Cancer affects millions of Americans nationwide. For many – including those with major medical insurance – the diagnosis comes with potentially devastating financial burdens. Voluntary cancer insurance can be an important tool for consumers combating the high costs of cancer treatment. Learn more about voluntary cancer insurance, including what it is and how it can help cover costs that aren’t covered by major medical plans.
Accidents happen – that’s why they’re called accidents. Sometimes they’re serious enough to warrant medical attention. While major medical insurance may pay some accident-related costs, there are often out-of-pocket bills to pay. From leftover medical expenses to a temporary loss of income, accident insurance can help.
Most workers underestimate not only their risk of experiencing a disability but also how financially devastating the related costs can be. Voluntary disability insurance plays a key role in financial planning and safeguarding their financial futures.
Advances in medicine mean people today live longer lives, even if they suffer from critical illnesses. Naturally, living longer with a critical illness means paying more treatment-related costs – a possibility that has many Americans concerned. From medical expenses to household bills, critical illness insurance can help.
Most Americans will be hospitalized at one time or another, a fact that’s driving a growing need for voluntary hospital indemnity insurance. Learn more about hospital indemnity insurance, including what it is and how it can help cover costs major medical doesn’t pay.
Businesses that offer voluntary life insurance are in good company: 39 percent of employers offer voluntary benefits to their employees, and they report that life is the most frequently offered type. It’s also worth noting that voluntary insurance is more likely to be offered at companies that say they’re growing (44 percent) than those that say they’re maintaining or declining (both are 35 percent).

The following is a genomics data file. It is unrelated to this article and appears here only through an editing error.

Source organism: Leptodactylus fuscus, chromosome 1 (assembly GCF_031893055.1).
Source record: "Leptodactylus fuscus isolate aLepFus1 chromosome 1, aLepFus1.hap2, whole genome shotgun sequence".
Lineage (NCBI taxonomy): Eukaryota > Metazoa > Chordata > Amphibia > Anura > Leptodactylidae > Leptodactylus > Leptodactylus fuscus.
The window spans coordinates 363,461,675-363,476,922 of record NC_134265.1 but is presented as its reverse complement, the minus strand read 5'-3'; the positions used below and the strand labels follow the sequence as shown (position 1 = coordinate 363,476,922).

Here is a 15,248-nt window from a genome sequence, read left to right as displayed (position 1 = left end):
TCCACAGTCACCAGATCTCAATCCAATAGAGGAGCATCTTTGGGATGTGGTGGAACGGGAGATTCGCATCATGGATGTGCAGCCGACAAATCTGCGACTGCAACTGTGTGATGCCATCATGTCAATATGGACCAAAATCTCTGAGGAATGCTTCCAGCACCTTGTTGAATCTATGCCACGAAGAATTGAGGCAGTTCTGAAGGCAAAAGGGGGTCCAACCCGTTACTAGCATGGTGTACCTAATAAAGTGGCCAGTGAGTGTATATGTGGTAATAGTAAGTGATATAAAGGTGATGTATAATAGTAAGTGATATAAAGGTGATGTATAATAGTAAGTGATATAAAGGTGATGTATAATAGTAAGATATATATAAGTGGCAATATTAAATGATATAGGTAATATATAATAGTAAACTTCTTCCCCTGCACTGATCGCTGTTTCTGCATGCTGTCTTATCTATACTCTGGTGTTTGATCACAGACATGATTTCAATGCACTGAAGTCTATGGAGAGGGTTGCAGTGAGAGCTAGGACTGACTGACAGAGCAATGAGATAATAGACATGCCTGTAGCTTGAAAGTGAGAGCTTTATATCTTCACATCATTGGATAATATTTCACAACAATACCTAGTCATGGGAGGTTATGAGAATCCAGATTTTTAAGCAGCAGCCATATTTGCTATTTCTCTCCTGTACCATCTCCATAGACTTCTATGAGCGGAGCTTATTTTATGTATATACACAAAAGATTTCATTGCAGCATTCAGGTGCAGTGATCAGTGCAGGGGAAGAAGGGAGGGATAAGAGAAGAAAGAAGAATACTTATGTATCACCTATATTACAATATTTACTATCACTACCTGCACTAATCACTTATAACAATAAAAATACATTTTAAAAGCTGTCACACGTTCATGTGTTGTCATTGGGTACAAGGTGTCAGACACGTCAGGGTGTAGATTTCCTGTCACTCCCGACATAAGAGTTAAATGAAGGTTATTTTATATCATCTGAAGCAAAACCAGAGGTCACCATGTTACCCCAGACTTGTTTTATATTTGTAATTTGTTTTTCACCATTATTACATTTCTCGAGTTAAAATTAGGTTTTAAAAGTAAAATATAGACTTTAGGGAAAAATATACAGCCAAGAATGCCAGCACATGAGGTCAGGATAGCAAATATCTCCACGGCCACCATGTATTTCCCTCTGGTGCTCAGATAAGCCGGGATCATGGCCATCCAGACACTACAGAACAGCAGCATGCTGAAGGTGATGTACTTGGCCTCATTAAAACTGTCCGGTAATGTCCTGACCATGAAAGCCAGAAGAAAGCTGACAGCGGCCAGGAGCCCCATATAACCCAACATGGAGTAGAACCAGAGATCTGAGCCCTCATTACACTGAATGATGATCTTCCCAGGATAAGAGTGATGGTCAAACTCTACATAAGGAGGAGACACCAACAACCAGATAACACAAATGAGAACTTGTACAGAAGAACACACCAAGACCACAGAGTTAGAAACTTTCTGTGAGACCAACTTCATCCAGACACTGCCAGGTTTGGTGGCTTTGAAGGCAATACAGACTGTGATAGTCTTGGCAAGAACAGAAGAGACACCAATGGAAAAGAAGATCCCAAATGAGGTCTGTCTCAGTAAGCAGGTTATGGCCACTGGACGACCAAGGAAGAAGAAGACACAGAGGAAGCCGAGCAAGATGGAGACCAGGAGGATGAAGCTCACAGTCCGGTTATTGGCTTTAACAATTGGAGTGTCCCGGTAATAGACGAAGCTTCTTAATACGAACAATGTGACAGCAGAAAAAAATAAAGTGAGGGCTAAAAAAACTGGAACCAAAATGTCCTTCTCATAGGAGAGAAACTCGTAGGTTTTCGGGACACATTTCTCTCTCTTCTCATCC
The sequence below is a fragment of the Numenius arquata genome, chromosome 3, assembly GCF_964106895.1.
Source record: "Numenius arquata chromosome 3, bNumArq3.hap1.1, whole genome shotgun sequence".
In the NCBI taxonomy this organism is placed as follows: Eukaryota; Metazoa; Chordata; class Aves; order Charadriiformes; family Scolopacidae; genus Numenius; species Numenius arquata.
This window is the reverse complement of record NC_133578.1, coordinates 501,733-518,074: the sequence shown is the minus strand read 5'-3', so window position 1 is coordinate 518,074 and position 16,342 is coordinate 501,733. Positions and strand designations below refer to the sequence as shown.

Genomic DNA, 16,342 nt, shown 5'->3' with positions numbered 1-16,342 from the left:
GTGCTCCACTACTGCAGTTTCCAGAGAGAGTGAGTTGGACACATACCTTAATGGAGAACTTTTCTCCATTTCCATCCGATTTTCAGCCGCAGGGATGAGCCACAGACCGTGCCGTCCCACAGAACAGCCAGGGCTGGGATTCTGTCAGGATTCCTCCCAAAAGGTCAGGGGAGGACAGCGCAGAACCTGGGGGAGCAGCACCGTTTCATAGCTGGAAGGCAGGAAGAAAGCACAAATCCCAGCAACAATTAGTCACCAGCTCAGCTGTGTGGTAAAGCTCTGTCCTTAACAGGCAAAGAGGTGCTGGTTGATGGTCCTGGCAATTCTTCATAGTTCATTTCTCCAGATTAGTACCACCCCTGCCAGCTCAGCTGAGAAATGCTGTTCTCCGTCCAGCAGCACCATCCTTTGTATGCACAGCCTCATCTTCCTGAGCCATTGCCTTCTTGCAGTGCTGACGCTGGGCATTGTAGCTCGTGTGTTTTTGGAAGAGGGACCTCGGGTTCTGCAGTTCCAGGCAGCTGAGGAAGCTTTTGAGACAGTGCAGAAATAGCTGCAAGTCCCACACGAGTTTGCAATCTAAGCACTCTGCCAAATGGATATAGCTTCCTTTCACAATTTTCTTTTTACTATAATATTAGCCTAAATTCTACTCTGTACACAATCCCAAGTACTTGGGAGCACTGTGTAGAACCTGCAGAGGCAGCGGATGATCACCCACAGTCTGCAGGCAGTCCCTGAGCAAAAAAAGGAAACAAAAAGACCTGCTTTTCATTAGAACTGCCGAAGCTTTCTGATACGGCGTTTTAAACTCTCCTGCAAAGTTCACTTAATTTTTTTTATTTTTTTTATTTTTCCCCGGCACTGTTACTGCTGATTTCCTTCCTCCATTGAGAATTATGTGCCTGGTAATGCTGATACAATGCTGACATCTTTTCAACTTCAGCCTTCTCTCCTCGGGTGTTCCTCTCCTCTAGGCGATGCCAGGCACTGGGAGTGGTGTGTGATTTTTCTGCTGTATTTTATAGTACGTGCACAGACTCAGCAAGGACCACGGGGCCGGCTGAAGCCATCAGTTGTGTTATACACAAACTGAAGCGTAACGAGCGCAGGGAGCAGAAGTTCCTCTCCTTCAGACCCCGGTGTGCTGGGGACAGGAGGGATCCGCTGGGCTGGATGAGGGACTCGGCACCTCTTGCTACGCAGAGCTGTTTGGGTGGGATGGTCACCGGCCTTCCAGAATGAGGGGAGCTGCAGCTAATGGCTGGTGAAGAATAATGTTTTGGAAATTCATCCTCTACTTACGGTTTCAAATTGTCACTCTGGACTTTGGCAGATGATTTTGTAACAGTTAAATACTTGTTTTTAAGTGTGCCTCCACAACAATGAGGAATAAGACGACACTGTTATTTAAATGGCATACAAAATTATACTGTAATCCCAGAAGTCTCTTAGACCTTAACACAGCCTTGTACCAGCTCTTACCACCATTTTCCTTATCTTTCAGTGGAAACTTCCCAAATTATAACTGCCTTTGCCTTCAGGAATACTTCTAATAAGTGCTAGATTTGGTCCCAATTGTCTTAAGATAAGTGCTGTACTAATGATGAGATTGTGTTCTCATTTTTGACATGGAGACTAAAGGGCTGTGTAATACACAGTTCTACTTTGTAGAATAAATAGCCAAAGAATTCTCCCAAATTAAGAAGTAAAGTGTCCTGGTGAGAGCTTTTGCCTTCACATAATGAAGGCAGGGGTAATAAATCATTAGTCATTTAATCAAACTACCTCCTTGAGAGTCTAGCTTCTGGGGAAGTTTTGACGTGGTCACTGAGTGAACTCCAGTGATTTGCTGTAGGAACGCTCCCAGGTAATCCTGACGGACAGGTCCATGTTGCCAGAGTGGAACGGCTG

When you applied for voluntary insurance coverage through your workplace, you probably never really imagined using it. But here you are in the hospital and it doesn’t look like you’ll return to work any time soon. Now that the unthinkable has happened, what comes next? If you’re like most people, you’ll start fretting about finances. Suddenly you remember: You signed up for insurance at work that was supposed to help in situations just like this one.
Voluntary insurance plans help people protect their financial well-being in the event of a serious accident or illness. Get an overview on products, out-of-pocket costs and see why employees need these policies.
Voluntary insurance offers the workforce a way to stay ahead of the medical and out-of-pocket expenses that add up so quickly after an accidental injury or illness. This booklet addresses commonly asked questions regarding the relevance of voluntary insurance, as well as who needs these policies, what is covered in them and a quick look at four popular policies.